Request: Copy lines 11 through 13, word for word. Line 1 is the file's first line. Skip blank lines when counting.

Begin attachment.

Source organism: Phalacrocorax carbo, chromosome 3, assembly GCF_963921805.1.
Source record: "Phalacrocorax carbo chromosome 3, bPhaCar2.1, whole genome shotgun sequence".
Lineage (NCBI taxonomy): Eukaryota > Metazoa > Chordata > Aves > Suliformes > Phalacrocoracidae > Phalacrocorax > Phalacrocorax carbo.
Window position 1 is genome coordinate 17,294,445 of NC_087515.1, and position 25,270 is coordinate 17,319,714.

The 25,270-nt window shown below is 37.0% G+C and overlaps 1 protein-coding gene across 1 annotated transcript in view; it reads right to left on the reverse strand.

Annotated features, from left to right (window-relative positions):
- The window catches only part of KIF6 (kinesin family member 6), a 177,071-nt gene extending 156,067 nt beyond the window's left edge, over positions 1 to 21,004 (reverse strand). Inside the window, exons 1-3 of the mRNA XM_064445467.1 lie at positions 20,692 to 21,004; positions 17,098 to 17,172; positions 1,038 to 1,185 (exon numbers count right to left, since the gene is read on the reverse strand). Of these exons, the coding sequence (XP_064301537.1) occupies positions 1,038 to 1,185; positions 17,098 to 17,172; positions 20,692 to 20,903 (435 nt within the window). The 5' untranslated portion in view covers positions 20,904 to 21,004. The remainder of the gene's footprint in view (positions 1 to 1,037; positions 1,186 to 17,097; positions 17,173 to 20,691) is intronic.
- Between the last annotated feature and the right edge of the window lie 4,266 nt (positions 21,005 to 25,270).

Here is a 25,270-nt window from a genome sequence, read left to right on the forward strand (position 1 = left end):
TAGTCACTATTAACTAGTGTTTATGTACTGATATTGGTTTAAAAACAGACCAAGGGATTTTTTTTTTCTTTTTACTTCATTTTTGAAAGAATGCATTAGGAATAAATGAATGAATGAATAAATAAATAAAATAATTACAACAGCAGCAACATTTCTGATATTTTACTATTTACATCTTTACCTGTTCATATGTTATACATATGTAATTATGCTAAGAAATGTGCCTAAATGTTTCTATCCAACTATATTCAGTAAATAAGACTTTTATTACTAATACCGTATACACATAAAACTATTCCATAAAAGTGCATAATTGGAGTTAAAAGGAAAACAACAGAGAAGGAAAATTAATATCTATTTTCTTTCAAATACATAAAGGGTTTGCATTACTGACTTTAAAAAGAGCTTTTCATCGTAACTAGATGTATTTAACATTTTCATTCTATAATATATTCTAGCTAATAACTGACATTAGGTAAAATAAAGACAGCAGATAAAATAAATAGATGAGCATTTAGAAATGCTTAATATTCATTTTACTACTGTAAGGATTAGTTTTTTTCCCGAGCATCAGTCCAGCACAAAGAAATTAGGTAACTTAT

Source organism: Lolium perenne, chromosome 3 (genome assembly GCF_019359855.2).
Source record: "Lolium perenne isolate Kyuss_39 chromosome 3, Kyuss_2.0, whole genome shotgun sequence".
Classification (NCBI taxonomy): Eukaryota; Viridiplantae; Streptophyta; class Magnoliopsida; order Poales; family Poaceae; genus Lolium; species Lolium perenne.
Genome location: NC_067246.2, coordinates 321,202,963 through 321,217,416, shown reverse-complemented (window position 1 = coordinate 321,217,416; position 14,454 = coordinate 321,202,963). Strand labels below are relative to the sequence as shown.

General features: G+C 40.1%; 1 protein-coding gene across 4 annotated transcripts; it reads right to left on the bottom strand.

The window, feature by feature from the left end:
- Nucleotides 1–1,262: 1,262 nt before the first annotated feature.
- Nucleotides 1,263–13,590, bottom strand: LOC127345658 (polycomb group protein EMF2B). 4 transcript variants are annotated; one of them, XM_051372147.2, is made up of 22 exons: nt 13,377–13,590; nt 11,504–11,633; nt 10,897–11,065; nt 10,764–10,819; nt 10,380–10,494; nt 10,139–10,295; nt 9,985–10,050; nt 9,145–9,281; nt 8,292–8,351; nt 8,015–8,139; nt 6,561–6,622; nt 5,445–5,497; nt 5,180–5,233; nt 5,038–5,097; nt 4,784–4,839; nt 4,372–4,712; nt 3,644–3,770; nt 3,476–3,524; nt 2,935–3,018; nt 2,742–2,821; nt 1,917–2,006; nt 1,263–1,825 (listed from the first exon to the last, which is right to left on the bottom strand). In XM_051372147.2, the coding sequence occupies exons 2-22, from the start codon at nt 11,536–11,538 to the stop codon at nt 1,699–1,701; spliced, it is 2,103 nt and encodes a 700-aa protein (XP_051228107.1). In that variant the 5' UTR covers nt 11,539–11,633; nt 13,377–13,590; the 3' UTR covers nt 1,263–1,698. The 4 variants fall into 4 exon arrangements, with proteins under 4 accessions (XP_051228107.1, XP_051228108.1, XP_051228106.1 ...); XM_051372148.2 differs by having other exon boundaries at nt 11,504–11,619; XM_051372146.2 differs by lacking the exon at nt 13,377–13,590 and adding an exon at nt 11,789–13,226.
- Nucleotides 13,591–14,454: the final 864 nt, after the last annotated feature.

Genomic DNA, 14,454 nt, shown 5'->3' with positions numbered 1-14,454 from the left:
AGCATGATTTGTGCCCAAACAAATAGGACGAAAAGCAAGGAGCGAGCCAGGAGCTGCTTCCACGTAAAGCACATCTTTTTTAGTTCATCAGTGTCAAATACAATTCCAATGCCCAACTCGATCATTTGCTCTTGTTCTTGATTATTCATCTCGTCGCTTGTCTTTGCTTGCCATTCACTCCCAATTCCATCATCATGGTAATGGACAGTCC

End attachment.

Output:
Source organism: Lolium perenne, chromosome 3 (genome assembly GCF_019359855.2).
Source record: "Lolium perenne isolate Kyuss_39 chromosome 3, Kyuss_2.0, whole genome shotgun sequence".
Classification (NCBI taxonomy): Eukaryota; Viridiplantae; Streptophyta; class Magnoliopsida; order Poales; family Poaceae; genus Lolium; species Lolium perenne.